Collateral effects of a pension reform in France
AbstractHow does the retirement age affect the physical and mental health of seniors? We identify this effect based on the 1993 reform of the French pension system, which was heterogeneously introduced among the population. The French government gradually increased the incentive to work using two tools: the contribution period required for entitlement to a full pension and the number of reference earning years taken to calculate pensions. This created heterogeneity of incentives to work among the population. We use a unique database on health and employment in France in 1999 and 2005, when the cohorts affected by the reform started to retire. Taking the reform as a tool to filter out the potential influence of health on employment choices, we show that retirement improves physical and social health. The more physically impacted are the low-educated individuals. Subsequently, a difference-indifferences approach among the working population, with the control group comprising public sector employees (not concerned by the 1993 reform), finds that the people more affected by the reform, and hence with a stronger incentive to work, were those posting less of an improvement and even a deterioration in their health between 1999 and 2005.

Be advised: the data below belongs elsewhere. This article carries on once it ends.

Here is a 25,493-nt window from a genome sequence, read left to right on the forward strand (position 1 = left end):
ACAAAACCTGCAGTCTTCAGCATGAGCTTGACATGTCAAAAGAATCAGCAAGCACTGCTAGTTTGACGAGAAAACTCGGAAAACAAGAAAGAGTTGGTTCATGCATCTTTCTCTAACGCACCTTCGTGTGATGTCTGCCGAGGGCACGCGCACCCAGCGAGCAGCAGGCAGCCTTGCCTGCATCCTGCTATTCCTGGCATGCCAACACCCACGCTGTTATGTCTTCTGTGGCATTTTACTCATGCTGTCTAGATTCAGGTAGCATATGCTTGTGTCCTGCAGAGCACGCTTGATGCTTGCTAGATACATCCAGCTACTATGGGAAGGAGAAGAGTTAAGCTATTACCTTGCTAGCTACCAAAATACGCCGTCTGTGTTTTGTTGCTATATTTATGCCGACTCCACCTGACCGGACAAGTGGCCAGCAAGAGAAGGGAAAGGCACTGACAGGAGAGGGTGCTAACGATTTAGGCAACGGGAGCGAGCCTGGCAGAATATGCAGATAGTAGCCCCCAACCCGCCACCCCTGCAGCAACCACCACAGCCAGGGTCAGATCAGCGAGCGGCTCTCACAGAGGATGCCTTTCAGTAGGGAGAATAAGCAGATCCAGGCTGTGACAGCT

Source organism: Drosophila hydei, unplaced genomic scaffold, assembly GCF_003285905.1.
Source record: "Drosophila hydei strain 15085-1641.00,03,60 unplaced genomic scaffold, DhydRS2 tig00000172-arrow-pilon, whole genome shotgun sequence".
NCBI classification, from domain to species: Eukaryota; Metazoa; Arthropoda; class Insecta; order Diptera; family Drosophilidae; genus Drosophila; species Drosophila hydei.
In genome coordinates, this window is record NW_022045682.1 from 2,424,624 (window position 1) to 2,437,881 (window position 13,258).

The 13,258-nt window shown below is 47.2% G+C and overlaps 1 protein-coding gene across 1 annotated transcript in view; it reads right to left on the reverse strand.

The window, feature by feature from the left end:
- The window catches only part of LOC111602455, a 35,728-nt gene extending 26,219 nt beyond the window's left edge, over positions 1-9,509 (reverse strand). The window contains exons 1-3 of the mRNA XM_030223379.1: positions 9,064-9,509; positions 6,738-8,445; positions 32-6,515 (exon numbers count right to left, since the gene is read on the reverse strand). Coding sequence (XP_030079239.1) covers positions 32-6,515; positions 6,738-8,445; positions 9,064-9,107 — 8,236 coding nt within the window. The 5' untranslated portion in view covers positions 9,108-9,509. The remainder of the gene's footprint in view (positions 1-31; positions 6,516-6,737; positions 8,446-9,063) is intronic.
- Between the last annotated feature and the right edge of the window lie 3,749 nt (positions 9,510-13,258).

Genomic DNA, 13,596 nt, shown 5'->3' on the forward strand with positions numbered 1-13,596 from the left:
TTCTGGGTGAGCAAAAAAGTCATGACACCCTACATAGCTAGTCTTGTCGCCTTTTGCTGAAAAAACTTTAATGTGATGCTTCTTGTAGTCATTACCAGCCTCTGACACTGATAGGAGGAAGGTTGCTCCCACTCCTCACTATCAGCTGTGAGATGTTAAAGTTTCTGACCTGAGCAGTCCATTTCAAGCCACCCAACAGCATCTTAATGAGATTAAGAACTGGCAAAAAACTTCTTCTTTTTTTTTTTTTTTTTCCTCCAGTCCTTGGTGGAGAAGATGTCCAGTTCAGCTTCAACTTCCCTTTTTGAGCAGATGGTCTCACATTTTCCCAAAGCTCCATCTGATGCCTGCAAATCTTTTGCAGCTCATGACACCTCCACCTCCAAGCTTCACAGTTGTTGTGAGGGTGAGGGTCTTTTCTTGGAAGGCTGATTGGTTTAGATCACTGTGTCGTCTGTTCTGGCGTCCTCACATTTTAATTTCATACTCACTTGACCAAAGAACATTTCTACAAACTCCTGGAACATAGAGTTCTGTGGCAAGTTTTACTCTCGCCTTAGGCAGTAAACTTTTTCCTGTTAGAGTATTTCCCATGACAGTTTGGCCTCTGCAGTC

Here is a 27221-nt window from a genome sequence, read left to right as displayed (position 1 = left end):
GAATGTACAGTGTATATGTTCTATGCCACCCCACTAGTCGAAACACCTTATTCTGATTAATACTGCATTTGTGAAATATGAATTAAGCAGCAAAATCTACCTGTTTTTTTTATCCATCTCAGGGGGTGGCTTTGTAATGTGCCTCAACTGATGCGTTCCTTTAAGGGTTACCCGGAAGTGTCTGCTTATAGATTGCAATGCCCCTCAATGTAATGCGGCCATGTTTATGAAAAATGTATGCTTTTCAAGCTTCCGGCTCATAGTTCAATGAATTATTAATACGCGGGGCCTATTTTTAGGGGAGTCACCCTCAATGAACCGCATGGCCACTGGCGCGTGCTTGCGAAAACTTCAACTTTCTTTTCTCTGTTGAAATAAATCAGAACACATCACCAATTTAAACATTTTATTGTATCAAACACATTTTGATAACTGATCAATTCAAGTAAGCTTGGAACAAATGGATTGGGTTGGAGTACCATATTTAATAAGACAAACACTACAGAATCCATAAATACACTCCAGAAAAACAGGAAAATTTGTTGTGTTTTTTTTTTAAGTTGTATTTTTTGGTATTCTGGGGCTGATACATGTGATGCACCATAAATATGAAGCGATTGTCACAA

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Bibliographic InfoPaper provided by HEDG, c/o Department of Economics, University of York in its series Health, Econometrics and Data Group (HEDG) Working Papers with number 12/16.
Date of creation: Jul 2012
Date of revision:
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This paper has been announced in the following NEP Reports:
- NEP-AGE-2012-09-30 (Economics of Ageing)
- NEP-ALL-2012-09-30 (All new papers)
- NEP-DEM-2012-09-30 (Demographic Economics)
- NEP-LAB-2012-09-30 (Labour Economics)
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